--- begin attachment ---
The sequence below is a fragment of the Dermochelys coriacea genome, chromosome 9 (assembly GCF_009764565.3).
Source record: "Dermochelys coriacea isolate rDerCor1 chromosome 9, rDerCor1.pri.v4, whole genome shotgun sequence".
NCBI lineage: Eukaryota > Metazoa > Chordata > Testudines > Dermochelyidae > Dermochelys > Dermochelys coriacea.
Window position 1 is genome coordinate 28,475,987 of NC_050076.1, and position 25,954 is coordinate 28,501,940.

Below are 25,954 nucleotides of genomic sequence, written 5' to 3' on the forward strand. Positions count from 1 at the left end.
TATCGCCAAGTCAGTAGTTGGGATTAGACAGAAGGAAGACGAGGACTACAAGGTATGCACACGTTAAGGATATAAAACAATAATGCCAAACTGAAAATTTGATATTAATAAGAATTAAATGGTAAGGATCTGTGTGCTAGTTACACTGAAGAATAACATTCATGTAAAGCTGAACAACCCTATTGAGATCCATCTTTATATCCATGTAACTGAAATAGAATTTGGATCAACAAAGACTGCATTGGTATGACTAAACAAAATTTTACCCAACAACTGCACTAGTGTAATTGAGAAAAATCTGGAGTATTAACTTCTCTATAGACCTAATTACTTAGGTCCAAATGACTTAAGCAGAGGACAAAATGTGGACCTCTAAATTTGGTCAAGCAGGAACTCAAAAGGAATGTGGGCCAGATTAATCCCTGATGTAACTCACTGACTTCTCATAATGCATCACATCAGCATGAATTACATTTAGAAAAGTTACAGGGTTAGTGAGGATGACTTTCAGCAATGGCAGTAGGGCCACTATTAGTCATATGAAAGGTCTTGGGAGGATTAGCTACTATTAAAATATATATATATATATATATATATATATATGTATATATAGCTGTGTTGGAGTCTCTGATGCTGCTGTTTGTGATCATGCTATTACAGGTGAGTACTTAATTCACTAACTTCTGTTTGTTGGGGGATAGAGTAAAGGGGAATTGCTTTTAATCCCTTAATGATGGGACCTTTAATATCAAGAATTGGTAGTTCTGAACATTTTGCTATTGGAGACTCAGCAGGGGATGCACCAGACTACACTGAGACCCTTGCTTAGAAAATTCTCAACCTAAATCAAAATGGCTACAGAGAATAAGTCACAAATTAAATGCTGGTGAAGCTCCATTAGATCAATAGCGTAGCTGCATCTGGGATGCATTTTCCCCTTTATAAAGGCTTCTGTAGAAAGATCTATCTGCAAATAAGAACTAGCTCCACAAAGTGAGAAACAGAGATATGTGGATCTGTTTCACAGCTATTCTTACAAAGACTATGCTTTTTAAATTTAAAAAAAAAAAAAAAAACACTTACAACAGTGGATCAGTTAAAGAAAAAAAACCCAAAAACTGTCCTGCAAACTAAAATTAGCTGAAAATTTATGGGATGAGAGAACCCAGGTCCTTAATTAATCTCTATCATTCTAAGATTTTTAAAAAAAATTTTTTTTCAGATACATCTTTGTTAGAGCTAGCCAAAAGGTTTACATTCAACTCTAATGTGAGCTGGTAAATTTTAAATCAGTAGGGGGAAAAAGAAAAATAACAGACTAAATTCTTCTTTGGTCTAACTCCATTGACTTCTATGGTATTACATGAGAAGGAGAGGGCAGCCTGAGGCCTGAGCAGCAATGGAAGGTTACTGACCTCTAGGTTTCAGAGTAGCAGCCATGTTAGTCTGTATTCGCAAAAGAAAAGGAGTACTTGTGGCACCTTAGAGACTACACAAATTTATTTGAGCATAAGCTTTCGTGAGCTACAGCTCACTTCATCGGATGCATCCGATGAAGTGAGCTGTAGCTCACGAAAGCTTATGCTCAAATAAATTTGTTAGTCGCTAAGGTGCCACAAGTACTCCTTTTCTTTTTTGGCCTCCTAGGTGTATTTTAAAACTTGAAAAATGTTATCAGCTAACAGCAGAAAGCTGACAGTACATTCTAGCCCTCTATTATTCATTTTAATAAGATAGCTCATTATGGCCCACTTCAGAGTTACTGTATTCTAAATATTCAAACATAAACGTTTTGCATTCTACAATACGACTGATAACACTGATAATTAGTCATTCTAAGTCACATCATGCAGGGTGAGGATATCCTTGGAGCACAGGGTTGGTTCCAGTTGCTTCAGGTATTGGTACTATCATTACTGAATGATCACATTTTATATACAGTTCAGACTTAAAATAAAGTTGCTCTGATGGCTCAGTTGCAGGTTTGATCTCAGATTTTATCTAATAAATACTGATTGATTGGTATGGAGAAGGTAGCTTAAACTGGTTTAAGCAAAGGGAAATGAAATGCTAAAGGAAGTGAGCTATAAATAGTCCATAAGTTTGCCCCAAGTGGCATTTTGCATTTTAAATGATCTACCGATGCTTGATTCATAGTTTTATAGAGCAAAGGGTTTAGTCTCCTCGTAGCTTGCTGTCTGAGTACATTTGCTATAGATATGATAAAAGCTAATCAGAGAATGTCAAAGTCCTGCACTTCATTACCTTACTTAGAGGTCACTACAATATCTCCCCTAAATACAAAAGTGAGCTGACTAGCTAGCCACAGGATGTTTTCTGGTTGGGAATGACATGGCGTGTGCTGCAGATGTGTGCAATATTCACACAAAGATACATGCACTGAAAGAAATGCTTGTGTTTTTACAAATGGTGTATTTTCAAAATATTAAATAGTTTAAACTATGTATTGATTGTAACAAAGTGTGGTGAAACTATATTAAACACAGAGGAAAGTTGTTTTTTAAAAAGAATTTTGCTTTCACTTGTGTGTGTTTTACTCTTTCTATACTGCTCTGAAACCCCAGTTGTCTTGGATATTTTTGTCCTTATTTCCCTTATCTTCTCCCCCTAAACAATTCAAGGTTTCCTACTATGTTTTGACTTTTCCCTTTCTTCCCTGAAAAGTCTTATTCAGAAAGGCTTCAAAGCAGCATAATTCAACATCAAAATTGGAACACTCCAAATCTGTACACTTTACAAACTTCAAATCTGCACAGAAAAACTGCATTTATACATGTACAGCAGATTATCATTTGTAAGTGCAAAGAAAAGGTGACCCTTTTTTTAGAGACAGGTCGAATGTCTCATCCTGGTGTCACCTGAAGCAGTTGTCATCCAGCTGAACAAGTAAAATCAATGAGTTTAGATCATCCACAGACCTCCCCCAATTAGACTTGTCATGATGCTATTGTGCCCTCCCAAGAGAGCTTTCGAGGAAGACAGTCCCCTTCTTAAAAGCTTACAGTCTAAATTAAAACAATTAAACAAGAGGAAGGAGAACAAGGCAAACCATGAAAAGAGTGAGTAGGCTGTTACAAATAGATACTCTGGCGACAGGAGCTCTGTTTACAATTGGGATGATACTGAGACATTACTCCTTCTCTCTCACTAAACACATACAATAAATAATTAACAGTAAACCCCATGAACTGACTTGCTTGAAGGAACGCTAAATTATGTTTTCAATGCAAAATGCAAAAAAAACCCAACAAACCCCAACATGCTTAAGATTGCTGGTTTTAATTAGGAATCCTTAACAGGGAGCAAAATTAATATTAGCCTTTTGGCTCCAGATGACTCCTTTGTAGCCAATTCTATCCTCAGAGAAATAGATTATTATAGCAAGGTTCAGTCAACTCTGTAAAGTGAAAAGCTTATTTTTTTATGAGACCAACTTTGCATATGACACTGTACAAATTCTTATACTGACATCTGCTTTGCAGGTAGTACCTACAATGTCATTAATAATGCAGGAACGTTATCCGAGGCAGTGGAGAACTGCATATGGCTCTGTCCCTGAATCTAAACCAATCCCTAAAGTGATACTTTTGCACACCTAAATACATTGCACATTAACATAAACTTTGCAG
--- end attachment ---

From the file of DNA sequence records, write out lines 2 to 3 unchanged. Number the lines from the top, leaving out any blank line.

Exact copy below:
Source record: "Dermochelys coriacea isolate rDerCor1 chromosome 9, rDerCor1.pri.v4, whole genome shotgun sequence".
NCBI lineage: Eukaryota > Metazoa > Chordata > Testudines > Dermochelyidae > Dermochelys > Dermochelys coriacea.